Malaysia slaps levy on migrant workers
Around 3 lakh registered Bangladeshi migrant workers in Malaysia would have to pay the levy previously paid by their employers as the country yesterday imposed a new levy on foreign workers.
“The Malaysian employers usually used to pay the levy on behalf of the workers. But the government has imposed it on the workers in the new system,” Sayedul Islam, labour counsellor at Bangladesh High Commission in Kuala Lumpur, told The Daily Star over phone.
He however said they were negotiating with the Malaysian government to exclude the Bangladeshi workers.
“We are now negotiating to sign a new MoU [memorandum of understanding] with the Malaysian government for recruiting fresh workers from Bangladesh. We have requested them to exclude the Bangladeshis from the new levy,” Sayedul added.
Malaysian Deputy Prime Minister Datuk Seri Dr Ahmad Zahid Hamidi on Sunday said about 2.1 million registered foreign workers would come under the decision as they enjoyed many benefits like food subsidy and other services meant for the Malaysians.
The revised levy would bring additional revenue of RM 2.5 billion to the Malaysian government's coffer, reported Malaysian English daily The Star quoting the minister yesterday.
The foreign workers in construction and manufacturing sectors will pay Malaysian ringgit (RM) 2,500 equivalent to Tk 47,205 up from RM 1,250 or equivalent Tk 23,598 each, according to the recent decision of the Malaysian government.
Workers of the service sector will pay the same amount although they used to pay RM 1,850 or equivalent to Tk 34,926 each.
The new levy in the plantation and agriculture sectors has been set at RM 1,500 or equivalent to Tk 28,322, while it was only RM 410 or equivalent Tk 8,496 in the past. However, the levy for foreign domestic workers remains the same RM 410.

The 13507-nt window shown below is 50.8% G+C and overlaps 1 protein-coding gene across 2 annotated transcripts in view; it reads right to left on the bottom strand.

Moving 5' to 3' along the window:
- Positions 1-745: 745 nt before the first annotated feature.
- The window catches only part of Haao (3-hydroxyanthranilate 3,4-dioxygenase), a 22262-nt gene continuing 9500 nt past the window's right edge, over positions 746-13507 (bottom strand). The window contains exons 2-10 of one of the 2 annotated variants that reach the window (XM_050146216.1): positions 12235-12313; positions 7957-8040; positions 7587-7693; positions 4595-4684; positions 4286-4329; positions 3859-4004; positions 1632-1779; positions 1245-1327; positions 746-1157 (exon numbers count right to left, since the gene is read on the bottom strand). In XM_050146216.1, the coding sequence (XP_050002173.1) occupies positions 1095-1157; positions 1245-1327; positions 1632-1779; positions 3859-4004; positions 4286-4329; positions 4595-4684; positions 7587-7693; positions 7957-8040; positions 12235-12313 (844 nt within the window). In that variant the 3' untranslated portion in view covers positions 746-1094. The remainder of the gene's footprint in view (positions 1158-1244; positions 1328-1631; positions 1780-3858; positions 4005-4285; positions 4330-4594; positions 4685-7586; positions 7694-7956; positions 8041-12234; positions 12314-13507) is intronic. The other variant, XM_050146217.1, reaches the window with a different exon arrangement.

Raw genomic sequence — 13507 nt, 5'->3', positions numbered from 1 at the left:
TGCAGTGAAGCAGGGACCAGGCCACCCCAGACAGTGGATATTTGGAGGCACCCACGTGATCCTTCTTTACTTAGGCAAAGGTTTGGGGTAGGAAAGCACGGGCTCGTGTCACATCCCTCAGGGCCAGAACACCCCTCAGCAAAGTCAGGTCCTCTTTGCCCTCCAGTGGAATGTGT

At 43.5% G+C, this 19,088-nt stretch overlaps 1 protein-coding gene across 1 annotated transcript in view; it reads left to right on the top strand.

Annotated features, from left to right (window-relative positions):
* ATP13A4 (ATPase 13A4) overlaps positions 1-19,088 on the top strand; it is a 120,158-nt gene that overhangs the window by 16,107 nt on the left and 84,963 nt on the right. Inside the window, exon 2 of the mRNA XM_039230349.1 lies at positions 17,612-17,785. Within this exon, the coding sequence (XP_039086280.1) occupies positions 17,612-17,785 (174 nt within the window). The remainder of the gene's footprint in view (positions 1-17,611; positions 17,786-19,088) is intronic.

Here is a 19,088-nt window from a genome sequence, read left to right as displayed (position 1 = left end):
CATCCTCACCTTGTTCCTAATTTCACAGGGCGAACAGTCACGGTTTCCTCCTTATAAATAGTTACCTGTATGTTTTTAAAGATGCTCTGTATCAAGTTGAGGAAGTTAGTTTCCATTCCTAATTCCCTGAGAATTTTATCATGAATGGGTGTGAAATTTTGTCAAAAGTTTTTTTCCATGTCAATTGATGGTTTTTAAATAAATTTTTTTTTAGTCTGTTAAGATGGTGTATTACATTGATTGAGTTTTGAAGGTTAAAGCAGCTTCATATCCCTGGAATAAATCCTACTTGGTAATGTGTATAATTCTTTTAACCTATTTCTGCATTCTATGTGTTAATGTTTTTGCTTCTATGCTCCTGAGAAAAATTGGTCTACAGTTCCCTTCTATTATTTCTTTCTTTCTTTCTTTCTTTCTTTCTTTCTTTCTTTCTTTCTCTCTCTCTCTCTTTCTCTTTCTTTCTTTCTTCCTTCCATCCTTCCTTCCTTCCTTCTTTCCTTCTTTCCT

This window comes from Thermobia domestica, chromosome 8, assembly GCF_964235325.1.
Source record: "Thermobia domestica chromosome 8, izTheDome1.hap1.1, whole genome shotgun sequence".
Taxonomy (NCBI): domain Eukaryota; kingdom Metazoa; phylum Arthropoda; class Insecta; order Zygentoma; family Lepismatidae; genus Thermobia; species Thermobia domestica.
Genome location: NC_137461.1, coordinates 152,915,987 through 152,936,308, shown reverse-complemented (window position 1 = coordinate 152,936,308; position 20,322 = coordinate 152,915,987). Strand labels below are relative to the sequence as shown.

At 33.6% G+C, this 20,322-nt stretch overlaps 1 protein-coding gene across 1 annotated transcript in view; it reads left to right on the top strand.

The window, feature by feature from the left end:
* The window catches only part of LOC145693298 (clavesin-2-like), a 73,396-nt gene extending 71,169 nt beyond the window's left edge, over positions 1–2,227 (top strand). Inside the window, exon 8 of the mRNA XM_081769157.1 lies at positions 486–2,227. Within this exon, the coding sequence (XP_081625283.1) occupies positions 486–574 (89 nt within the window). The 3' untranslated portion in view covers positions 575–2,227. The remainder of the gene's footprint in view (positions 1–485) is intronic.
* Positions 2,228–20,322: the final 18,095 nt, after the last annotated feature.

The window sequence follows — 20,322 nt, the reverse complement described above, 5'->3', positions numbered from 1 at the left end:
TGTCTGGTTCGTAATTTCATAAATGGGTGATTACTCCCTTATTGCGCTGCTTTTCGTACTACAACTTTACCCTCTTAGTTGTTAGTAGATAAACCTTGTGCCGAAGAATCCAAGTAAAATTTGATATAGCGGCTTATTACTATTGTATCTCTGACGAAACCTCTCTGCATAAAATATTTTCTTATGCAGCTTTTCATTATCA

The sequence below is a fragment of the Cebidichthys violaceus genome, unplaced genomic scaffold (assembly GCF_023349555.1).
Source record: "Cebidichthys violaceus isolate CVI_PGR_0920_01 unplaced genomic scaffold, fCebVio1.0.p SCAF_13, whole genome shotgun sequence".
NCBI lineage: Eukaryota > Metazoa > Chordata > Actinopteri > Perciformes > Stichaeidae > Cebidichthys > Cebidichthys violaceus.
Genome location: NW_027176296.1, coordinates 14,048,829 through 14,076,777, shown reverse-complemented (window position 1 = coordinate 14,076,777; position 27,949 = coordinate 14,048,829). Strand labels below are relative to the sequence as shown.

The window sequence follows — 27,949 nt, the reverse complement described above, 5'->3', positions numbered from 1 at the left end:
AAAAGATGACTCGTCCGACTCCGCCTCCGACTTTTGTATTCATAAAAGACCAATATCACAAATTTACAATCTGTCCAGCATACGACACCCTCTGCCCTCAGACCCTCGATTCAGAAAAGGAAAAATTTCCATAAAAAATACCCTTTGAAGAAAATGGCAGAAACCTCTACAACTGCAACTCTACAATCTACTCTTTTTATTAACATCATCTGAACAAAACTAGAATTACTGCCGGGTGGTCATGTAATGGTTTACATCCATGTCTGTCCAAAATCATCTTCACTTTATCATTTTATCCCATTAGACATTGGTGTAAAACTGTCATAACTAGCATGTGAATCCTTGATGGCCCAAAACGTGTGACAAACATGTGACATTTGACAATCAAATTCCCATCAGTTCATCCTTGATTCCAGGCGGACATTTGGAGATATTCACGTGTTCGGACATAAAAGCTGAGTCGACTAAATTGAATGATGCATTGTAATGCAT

Officials at the Bangladesh High Commission observe that the new levy will put an additional pressure on the workers.
“Each foreign worker who is staying in Malaysia and who will enter here has to pay the levy once a year. So, the registered Bangladeshis will also come under it,” Sayedul mentioned.
The labour counsellor expressed the hope that the Bangladeshi workers, who would be hired after signing of the MoU, can enjoy levy free facilities.
Asked if migration costs would go up due to the new levy imposition, he said there would be no impact on the workers' migration expenditures.
However, Bangladesh Association of International Recruiting Agencies (Baira) President Mohammed Abul Basher told The Daily Star that the new levy would definitely increase migration costs if the workers were to pay it.
“If employers pay the levy, migration costs will not increase,” he added.
Currently, workers from Bangladesh are going to Malaysia only for plantation jobs since April 2013 under a government to government (G2G) agreement, which could reduce migration costs significantly. But the system has failed apparently due to impractical measures taken by both the governments.
Malaysia has now agreed to hire the Bangladeshis for all sectors -- construction, industries, services and plantations. Dhaka and Kuala Lumpur are working to finalise an agreement to that end.